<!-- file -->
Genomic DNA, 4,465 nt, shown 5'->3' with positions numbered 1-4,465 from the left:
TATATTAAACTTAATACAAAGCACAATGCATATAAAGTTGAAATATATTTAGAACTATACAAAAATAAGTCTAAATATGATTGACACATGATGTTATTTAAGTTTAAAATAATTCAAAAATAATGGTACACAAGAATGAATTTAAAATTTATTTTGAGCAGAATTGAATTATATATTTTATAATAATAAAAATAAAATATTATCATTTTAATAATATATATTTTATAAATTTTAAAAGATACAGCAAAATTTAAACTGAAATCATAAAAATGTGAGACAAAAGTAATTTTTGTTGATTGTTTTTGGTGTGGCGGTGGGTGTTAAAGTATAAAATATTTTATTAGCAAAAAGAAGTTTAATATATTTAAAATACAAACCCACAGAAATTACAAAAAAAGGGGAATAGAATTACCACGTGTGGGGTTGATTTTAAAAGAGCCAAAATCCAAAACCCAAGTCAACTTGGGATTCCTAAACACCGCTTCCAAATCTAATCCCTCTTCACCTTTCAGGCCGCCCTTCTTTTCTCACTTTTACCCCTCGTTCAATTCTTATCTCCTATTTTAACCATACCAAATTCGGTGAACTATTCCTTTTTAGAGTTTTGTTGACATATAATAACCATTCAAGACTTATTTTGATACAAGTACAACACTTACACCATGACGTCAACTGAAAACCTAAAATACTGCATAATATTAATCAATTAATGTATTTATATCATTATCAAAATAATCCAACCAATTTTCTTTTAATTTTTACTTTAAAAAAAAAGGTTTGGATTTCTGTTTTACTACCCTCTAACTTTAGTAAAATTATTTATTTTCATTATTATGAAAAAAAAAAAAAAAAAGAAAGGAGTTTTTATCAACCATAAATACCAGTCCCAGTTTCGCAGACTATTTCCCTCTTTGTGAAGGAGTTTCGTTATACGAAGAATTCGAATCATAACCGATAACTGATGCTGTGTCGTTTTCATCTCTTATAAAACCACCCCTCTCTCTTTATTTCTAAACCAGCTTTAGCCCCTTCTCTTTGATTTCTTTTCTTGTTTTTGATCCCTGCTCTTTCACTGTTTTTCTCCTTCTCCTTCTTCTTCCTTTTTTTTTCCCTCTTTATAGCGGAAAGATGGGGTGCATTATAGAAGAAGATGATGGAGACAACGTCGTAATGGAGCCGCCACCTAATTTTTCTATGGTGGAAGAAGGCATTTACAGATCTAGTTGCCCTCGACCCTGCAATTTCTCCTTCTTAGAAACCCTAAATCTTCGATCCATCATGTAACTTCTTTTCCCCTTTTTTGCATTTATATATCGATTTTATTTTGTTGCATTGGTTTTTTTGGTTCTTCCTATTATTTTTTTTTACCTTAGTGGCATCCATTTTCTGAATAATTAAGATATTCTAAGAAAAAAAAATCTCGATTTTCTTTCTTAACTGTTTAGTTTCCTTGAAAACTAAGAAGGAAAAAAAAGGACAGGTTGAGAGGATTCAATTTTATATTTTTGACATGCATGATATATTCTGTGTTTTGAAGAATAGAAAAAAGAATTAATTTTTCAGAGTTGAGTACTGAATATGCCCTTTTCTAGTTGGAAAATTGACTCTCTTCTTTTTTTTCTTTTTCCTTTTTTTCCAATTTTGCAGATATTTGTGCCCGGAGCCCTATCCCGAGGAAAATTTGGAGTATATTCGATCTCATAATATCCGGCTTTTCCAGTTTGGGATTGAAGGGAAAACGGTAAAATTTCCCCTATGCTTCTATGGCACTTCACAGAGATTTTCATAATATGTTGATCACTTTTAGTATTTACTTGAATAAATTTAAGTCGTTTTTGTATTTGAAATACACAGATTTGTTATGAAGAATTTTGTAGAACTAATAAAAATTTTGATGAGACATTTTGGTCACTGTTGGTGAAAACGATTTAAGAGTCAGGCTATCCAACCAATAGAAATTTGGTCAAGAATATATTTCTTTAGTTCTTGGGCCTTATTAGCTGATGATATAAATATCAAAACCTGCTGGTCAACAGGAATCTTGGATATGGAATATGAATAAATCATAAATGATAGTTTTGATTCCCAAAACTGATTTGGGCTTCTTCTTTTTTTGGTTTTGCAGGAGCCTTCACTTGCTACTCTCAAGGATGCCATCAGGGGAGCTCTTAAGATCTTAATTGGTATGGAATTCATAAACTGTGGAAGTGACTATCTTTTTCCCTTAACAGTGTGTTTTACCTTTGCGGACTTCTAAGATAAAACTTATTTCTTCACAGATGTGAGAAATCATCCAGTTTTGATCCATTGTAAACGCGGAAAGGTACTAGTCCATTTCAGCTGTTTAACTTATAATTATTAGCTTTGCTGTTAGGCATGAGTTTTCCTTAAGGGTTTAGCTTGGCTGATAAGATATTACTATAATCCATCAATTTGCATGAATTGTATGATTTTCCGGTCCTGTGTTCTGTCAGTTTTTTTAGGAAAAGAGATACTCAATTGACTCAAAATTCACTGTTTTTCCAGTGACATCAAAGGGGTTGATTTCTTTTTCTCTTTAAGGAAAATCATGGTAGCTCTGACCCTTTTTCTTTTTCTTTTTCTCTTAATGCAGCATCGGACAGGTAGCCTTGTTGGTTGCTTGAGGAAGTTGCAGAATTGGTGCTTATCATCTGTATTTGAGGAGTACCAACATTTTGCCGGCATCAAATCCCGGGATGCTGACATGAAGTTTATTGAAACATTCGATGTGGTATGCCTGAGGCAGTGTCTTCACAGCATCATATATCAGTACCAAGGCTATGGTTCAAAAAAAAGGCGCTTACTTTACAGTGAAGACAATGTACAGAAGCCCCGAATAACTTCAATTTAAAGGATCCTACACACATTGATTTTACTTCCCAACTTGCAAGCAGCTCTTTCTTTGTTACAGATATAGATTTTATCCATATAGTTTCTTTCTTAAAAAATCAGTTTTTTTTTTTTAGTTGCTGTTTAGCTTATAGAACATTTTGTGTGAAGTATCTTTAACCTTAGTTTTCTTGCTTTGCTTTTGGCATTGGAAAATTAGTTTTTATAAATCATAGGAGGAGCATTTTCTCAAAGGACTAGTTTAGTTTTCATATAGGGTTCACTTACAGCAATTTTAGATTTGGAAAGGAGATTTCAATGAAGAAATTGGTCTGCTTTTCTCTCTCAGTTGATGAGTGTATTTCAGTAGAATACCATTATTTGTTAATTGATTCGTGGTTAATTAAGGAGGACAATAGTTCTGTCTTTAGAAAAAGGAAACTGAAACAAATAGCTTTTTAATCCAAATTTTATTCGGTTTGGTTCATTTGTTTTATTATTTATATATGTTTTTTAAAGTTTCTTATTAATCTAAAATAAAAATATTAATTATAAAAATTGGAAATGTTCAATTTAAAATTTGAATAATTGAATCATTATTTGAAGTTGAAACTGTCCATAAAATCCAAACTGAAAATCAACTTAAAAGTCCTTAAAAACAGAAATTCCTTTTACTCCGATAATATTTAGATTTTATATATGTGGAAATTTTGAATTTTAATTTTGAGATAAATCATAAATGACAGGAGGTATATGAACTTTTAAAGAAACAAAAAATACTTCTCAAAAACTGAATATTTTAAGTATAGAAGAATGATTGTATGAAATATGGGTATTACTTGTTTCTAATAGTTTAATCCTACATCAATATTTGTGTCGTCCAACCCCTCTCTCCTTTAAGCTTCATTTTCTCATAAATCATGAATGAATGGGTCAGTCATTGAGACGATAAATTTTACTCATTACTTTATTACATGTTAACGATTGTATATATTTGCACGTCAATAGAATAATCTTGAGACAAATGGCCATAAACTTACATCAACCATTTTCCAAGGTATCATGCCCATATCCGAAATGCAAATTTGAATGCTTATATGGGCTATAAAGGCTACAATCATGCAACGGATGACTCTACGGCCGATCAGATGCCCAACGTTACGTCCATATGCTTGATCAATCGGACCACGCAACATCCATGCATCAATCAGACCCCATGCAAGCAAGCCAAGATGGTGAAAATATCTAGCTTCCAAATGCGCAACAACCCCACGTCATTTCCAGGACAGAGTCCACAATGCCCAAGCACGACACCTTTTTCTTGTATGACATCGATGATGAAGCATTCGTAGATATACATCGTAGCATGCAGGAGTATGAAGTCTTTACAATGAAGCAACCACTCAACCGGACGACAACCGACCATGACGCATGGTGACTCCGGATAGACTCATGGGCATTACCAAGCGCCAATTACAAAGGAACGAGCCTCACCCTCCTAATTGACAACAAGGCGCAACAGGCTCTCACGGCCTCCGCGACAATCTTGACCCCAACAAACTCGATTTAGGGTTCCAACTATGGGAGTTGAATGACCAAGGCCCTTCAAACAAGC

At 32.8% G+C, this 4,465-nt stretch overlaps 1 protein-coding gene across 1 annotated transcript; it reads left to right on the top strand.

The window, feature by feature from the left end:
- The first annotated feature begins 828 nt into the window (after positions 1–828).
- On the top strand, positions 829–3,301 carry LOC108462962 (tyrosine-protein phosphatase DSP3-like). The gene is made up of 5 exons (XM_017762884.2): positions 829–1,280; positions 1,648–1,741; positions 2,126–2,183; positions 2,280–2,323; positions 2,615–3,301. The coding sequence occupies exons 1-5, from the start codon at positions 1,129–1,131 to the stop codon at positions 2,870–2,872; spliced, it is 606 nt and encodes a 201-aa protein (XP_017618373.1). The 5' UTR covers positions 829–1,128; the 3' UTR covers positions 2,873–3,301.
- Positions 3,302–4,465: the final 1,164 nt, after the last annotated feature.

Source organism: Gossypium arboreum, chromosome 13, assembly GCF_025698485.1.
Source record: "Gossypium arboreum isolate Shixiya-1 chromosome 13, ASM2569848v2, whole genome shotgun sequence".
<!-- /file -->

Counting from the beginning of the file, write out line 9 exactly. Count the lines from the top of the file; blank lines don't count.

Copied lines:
Source record: "Gossypium arboreum isolate Shixiya-1 chromosome 13, ASM2569848v2, whole genome shotgun sequence".